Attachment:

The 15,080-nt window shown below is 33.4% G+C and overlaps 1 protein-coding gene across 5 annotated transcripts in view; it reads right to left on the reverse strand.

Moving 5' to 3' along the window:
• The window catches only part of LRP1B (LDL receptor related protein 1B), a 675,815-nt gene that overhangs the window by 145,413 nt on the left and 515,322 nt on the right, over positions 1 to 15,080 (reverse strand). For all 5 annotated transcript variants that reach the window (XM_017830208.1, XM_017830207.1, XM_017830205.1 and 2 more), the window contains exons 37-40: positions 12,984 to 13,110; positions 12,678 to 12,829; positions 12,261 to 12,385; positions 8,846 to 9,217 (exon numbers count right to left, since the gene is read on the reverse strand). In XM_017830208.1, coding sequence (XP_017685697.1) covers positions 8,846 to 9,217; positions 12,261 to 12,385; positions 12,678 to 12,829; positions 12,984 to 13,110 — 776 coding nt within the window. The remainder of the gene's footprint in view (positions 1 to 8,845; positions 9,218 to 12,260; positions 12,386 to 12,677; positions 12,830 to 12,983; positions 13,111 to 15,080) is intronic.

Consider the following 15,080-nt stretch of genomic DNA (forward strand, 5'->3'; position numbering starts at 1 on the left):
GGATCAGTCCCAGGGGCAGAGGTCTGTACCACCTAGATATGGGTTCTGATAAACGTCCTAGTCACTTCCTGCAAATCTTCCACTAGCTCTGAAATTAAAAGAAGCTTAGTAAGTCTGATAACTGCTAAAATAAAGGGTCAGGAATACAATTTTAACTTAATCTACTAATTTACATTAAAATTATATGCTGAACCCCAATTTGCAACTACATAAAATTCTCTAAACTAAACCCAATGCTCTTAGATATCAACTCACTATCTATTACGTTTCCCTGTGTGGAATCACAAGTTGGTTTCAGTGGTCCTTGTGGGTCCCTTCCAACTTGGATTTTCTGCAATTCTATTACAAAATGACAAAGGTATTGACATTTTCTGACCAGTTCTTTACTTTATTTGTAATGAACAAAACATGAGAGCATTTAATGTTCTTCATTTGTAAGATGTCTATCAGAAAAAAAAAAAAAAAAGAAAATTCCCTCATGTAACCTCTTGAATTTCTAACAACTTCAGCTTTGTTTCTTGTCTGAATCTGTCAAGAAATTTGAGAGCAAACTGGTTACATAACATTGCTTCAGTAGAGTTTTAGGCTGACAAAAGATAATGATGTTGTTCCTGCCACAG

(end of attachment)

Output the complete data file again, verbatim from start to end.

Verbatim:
The 15,080-nt window shown below is 33.4% G+C and overlaps 1 protein-coding gene across 5 annotated transcripts in view; it reads right to left on the reverse strand.

Moving 5' to 3' along the window:
• The window catches only part of LRP1B (LDL receptor related protein 1B), a 675,815-nt gene that overhangs the window by 145,413 nt on the left and 515,322 nt on the right, over positions 1 to 15,080 (reverse strand). For all 5 annotated transcript variants that reach the window (XM_017830208.1, XM_017830207.1, XM_017830205.1 and 2 more), the window contains exons 37-40: positions 12,984 to 13,110; positions 12,678 to 12,829; positions 12,261 to 12,385; positions 8,846 to 9,217 (exon numbers count right to left, since the gene is read on the reverse strand). In XM_017830208.1, coding sequence (XP_017685697.1) covers positions 8,846 to 9,217; positions 12,261 to 12,385; positions 12,678 to 12,829; positions 12,984 to 13,110 — 776 coding nt within the window. The remainder of the gene's footprint in view (positions 1 to 8,845; positions 9,218 to 12,260; positions 12,386 to 12,677; positions 12,830 to 12,983; positions 13,111 to 15,080) is intronic.

Consider the following 15,080-nt stretch of genomic DNA (forward strand, 5'->3'; position numbering starts at 1 on the left):
GGATCAGTCCCAGGGGCAGAGGTCTGTACCACCTAGATATGGGTTCTGATAAACGTCCTAGTCACTTCCTGCAAATCTTCCACTAGCTCTGAAATTAAAAGAAGCTTAGTAAGTCTGATAACTGCTAAAATAAAGGGTCAGGAATACAATTTTAACTTAATCTACTAATTTACATTAAAATTATATGCTGAACCCCAATTTGCAACTACATAAAATTCTCTAAACTAAACCCAATGCTCTTAGATATCAACTCACTATCTATTACGTTTCCCTGTGTGGAATCACAAGTTGGTTTCAGTGGTCCTTGTGGGTCCCTTCCAACTTGGATTTTCTGCAATTCTATTACAAAATGACAAAGGTATTGACATTTTCTGACCAGTTCTTTACTTTATTTGTAATGAACAAAACATGAGAGCATTTAATGTTCTTCATTTGTAAGATGTCTATCAGAAAAAAAAAAAAAAAAGAAAATTCCCTCATGTAACCTCTTGAATTTCTAACAACTTCAGCTTTGTTTCTTGTCTGAATCTGTCAAGAAATTTGAGAGCAAACTGGTTACATAACATTGCTTCAGTAGAGTTTTAGGCTGACAAAAGATAATGATGTTGTTCCTGCCACAG